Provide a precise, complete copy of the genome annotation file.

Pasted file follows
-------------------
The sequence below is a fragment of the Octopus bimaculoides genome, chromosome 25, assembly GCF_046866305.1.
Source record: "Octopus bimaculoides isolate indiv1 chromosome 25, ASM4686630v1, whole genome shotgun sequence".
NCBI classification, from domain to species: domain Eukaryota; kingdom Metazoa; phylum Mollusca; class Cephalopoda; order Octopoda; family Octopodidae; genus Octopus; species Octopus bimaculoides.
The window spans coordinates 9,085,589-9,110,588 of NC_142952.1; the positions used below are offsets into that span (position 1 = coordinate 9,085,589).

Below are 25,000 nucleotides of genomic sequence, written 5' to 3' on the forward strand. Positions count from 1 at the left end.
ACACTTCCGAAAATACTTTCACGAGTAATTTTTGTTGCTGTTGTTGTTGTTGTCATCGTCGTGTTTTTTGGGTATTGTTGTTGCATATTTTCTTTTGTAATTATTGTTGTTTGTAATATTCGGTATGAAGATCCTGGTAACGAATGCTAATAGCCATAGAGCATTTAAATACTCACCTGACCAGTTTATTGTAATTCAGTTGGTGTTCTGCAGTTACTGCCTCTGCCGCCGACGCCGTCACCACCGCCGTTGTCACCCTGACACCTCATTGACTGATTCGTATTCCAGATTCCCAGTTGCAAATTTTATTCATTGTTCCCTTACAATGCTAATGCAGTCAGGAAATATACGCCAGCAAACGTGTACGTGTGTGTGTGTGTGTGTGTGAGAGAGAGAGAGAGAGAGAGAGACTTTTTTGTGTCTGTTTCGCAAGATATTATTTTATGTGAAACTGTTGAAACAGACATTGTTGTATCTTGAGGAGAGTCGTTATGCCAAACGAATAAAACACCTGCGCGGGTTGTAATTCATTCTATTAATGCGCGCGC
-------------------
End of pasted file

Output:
The sequence below is a fragment of the Octopus bimaculoides genome, chromosome 25, assembly GCF_046866305.1.
Source record: "Octopus bimaculoides isolate indiv1 chromosome 25, ASM4686630v1, whole genome shotgun sequence".
NCBI classification, from domain to species: domain Eukaryota; kingdom Metazoa; phylum Mollusca; class Cephalopoda; order Octopoda; family Octopodidae; genus Octopus; species Octopus bimaculoides.
The window spans coordinates 9,085,589-9,110,588 of NC_142952.1; the positions used below are offsets into that span (position 1 = coordinate 9,085,589).

Below are 25,000 nucleotides of genomic sequence, written 5' to 3' on the forward strand. Positions count from 1 at the left end.
ACACTTCCGAAAATACTTTCACGAGTAATTTTTGTTGCTGTTGTTGTTGTTGTCATCGTCGTGTTTTTTGGGTATTGTTGTTGCATATTTTCTTTTGTAATTATTGTTGTTTGTAATATTCGGTATGAAGATCCTGGTAACGAATGCTAATAGCCATAGAGCATTTAAATACTCACCTGACCAGTTTATTGTAATTCAGTTGGTGTTCTGCAGTTACTGCCTCTGCCGCCGACGCCGTCACCACCGCCGTTGTCACCCTGACACCTCATTGACTGATTCGTATTCCAGATTCCCAGTTGCAAATTTTATTCATTGTTCCCTTACAATGCTAATGCAGTCAGGAAATATACGCCAGCAAACGTGTACGTGTGTGTGTGTGTGTGTGTGAGAGAGAGAGAGAGAGAGAGAGACTTTTTTGTGTCTGTTTCGCAAGATATTATTTTATGTGAAACTGTTGAAACAGACATTGTTGTATCTTGAGGAGAGTCGTTATGCCAAACGAATAAAACACCTGCGCGGGTTGTAATTCATTCTATTAATGCGCGCGC